`Wormlike` invention break world-record for solar hydrogen production efficiency
A research team has invented a "wormlike" hematite photoanode which can convert sunlight and water to clean hydrogen energy with a record-breaking high efficiency of 5.3 percent.
Washington: A research team has invented a "wormlike" hematite photoanode which can convert sunlight and water to clean hydrogen energy with a record-breaking high efficiency of 5.3 percent.
The previous record of solar hydrogen efficiency among stable oxide semiconductor photoanodes was 4.2 percent owned by the research group of Prof. Michael Graetzel at the Ecole Polytechnique de Lausanne (EPFL), Switzerland.
The key to the solar water splitting technology is the semiconductor photocatalysts that absorb sunlight and split water to hydrogen and oxygen using the absorbed solar energy.
Hematite, an iron oxide (the rust of iron, Fe2O3) absorbs an ample amount of sunlight. It has also excellent stability in water, a low price, and environmentally benign characteristics.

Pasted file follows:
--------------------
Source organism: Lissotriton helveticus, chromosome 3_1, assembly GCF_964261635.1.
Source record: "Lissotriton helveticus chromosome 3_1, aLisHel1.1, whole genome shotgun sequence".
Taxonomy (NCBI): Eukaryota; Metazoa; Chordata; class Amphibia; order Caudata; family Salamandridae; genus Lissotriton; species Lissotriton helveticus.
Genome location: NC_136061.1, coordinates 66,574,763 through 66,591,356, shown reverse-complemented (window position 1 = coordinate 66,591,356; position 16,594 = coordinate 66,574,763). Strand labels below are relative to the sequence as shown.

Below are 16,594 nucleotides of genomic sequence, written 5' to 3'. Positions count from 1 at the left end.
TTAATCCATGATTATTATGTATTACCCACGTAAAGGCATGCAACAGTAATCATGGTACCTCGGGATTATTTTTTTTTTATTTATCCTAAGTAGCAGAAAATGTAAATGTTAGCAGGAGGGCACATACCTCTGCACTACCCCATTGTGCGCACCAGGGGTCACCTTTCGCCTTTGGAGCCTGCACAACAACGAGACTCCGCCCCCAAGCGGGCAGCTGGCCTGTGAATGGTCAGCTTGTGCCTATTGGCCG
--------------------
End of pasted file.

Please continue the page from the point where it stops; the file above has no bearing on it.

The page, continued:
Prof. Jae Sung Lee of UNIST led the joint research with Prof. Kazunari Domen`s group at the University of Tokyo, Japan, developing new anode material which has outstanding hydrogen production efficiency.
Prof. Lee and coworkers employed a series of modifications to improve the property of hematite. First, a unique single-crystalline "wormlike" morphology was produced by using a nanomaterial synthesis technique. Second, a small amount of platinum was introduced into the hematite lattice as doping.
Finally, a cobalt catalyst was employed to help oxygen evolution reaction. These modifications reduced energy loss due to charge recombination and brought the record-breaking solar-to-hydrogen conversion efficiency.
This research has been published in Scientific Reports.